First off, Fotolia launched The Infinite Collection a few days ago with the words that it´s "the first traditional stock library to be created by a microstock agency". Does The Infinite Collection pose in any way a threat to Shutterstock in particular and to the microstock photo industry in general? Do you think Fotolia will permanently lose contributors to other microstock agencies like Shutterstock because Fotolia´s contributors will see The Infinite Collection as a competition?
The quality of the images in Fotolia´s new collection is inferior to those that are being submitted to Shutterstock at the moment. In fact, we would have rejected many of the images they have chosen. I´m not sure what the advantage to the buyer is?
No matter what people pay,
they want value for their money. I´ve been following the threads in
the microstock forums (as I always do) and contributors aren´t happy
that inferior images are selling for $20 - $80 each. Here is one example,
one of many, that contributors are pointing to:
[an image from Image Source]
We do not see this new offering as a threat to Shutterstock.
What´s your opinion on the midstock model? Is it possibly "already dead" (Alan Meckler) or is it the future (Bryan Zmijewski)?
Additionally, you said in April: "If Getty can use iStockphoto to upsell its customers, why can´t we use higher-priced photos to start moving into its market?"
There is a customer for every price point as long as the value proposition is there. The question is, which are the most important customers to target? And at what time? We are concentrating on our current subscription model as well as footage at this time.
iStockphoto recently announced price increases beginning in January, and with respect to the last question: can we expect a new pricing scheme from Shutterstock in 2008?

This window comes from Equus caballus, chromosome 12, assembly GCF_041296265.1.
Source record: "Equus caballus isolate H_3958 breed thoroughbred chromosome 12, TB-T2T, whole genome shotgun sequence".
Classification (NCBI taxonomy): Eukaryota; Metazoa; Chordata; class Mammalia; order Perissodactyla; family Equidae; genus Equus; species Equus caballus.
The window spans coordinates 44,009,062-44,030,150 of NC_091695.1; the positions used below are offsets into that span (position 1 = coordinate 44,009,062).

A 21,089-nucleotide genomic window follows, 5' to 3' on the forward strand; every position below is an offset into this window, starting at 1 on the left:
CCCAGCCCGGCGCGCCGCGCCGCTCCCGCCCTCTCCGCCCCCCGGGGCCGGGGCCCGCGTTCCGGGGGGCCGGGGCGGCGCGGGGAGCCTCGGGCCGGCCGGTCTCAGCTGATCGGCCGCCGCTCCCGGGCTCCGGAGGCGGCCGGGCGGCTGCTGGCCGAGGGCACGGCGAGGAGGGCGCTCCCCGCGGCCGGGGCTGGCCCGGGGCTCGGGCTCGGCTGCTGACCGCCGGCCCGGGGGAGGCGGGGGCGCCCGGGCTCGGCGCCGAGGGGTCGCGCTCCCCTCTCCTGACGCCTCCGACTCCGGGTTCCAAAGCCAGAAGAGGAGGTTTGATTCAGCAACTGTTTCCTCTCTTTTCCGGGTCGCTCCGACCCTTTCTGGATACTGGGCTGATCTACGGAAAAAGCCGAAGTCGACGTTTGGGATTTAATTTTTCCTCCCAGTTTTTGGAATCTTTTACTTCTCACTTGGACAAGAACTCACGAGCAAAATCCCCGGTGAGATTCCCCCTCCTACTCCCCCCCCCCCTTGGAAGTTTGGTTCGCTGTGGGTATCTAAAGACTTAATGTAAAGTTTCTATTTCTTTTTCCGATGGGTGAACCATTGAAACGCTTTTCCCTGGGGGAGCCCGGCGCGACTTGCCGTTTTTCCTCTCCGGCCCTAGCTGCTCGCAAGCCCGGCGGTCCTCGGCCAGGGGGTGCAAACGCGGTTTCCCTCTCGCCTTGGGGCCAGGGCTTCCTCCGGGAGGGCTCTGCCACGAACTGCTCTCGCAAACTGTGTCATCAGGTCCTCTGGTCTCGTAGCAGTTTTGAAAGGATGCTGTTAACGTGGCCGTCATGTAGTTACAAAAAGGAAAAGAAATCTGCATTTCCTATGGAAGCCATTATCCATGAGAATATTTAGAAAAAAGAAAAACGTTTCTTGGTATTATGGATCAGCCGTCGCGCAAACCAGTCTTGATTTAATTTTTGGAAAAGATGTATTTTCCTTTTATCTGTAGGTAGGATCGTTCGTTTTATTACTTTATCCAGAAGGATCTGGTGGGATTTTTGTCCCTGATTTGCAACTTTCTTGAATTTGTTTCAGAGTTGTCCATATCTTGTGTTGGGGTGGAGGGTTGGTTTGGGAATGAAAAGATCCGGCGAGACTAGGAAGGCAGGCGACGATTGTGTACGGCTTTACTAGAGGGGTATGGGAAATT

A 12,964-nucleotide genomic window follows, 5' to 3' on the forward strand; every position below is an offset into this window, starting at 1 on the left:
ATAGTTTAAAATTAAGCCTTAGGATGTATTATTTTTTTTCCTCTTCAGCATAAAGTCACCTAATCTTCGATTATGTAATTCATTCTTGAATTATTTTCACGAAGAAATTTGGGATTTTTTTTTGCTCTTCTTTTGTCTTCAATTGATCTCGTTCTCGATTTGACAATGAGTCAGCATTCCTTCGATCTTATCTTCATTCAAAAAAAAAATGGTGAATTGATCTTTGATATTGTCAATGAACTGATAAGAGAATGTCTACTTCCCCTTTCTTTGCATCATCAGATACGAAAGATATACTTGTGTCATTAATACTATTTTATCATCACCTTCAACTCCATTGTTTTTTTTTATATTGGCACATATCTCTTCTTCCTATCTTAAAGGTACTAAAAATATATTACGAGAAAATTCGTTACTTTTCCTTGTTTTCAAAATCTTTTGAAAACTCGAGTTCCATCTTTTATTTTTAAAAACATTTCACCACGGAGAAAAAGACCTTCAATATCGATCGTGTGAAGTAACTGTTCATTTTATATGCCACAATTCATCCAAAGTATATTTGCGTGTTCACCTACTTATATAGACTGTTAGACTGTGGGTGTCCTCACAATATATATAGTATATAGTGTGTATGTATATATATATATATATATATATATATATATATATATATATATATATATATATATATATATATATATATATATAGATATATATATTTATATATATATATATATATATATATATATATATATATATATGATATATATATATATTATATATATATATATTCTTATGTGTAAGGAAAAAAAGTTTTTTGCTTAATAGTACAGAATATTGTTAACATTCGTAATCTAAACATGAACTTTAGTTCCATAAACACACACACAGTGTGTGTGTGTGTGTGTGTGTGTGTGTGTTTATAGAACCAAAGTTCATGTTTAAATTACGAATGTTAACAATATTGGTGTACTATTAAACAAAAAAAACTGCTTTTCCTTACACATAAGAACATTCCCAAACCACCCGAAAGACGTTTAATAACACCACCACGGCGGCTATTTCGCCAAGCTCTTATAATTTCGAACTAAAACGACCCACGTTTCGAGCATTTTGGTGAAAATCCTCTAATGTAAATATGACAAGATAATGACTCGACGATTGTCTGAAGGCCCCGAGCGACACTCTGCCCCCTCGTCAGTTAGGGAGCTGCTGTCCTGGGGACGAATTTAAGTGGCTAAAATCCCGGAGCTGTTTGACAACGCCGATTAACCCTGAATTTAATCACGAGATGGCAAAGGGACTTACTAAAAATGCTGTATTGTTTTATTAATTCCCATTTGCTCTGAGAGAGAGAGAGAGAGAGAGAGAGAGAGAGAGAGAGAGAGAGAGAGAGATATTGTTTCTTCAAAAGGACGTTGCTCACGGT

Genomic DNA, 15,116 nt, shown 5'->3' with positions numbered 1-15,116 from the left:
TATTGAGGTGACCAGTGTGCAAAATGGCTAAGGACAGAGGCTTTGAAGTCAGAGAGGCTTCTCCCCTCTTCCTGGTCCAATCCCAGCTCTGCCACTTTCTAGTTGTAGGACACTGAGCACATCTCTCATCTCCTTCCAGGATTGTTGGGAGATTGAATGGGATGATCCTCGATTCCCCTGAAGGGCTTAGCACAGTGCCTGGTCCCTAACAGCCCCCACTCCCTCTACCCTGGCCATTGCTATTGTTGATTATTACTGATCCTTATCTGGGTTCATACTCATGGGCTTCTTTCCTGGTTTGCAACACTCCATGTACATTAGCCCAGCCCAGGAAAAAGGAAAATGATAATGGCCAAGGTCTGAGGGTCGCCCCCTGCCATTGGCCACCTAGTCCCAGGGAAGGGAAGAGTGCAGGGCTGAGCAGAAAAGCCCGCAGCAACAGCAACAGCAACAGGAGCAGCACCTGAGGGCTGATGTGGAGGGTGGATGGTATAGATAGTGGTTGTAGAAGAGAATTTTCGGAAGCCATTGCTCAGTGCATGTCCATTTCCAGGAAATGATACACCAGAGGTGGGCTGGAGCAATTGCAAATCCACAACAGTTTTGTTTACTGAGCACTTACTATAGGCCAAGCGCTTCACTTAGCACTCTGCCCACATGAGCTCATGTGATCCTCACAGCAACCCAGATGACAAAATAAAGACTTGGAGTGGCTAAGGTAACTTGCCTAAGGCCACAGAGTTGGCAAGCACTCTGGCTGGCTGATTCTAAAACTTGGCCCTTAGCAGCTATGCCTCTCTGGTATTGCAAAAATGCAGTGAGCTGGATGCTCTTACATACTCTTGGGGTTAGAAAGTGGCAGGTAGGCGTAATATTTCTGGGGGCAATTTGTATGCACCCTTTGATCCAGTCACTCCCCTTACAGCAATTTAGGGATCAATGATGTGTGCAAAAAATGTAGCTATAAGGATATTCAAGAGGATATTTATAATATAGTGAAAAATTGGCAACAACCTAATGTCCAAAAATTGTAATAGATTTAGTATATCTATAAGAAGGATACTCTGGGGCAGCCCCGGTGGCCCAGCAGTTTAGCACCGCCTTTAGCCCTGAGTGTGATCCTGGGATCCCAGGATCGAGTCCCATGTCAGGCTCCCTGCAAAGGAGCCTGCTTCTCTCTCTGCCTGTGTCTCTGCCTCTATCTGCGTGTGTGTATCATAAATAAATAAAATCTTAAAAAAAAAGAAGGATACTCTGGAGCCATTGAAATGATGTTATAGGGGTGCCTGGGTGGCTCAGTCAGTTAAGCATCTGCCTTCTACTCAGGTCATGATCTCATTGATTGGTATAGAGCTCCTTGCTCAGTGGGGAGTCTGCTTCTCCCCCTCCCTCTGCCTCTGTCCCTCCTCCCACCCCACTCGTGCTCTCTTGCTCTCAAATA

We evaluate our prices constantly. At this time we have no plans to make a change -- but I wouldn´t rule out a price increase in 2008 for our buyers or a commission increase for our submitters.
Corbis´SnapVillage is about six months old now. Frankly, did you lose so far any customers (image buyers) to SnapVillage´subscription offering?
We haven´t heard of anybody jumping ship for Corbis. Why would a Shutterstock subscriber with access to almost three million images and a proven track record for getting what they need move to a new agency with fewer images?
Our subscribers like us -- they would need much better incentive to move away from us.
"Shutterstock on the Red Carpet" was announced in June with the high aim "to be a leading resource for the entertainment/celebrity sector as well." How is the program running?
Secondly, do you think that a new start-up like All Access Photo Agency -- in case it will survive -- is a threat to Shutterstock on the Red Carpet because it offers celebrity images for free use in print and online?
We have been running the program on a limited basis successfully since its inception. You can see all of our editorial images here. If you change the sort order to "newest first", you will see plenty of shots that required special access to capture -- access that a photographer wouldn´t have been able to get without this program.
We just hired someone to deal specifically with editorial images, and we will be pushing the Red Carpet program further into the spotlight in the coming months.
As far as free images go -- wouldn´t a contributor rather get paid?
I imagine All Access Photo Agency will attract some images; that is, until contributing photographers realize they can be compensated for those images elsewhere.
2007 will remain in the annals of microstock as the year with certain market participants showing very high image numbers in their database. Fotolia lost later somehow some images, gone and away, bye-bye.
When everyone thought "OK, we´re done with this 2-million-plus-images-race", Dreamstime declared that it has "increased its gallery of photos by 500,000 images in just four short months earlier this spring", June ended over there "with over 200,000 accepted (quality approved) images received" and the company was able to predict that "the forecast indicates Dreamstime will have a library of more than 2 Million by the end the year" which happened already in late November. Finally also in November "a growing approval ratio (up to 70% from 50%)" was announced.
Though both agencies are direct competitors and I very probably will never see you running through the streets of New York with a promotional Fotolia or Dreamstime T-Shirt: is it in general really possible to grow a microstock database so fast and still maintain certain quality standards? On the other hand, with an image approval rate of "less than 40%" also Shutterstock surpassed in late June the 2-million-image bench mark. Now, how did Shutterstock do that?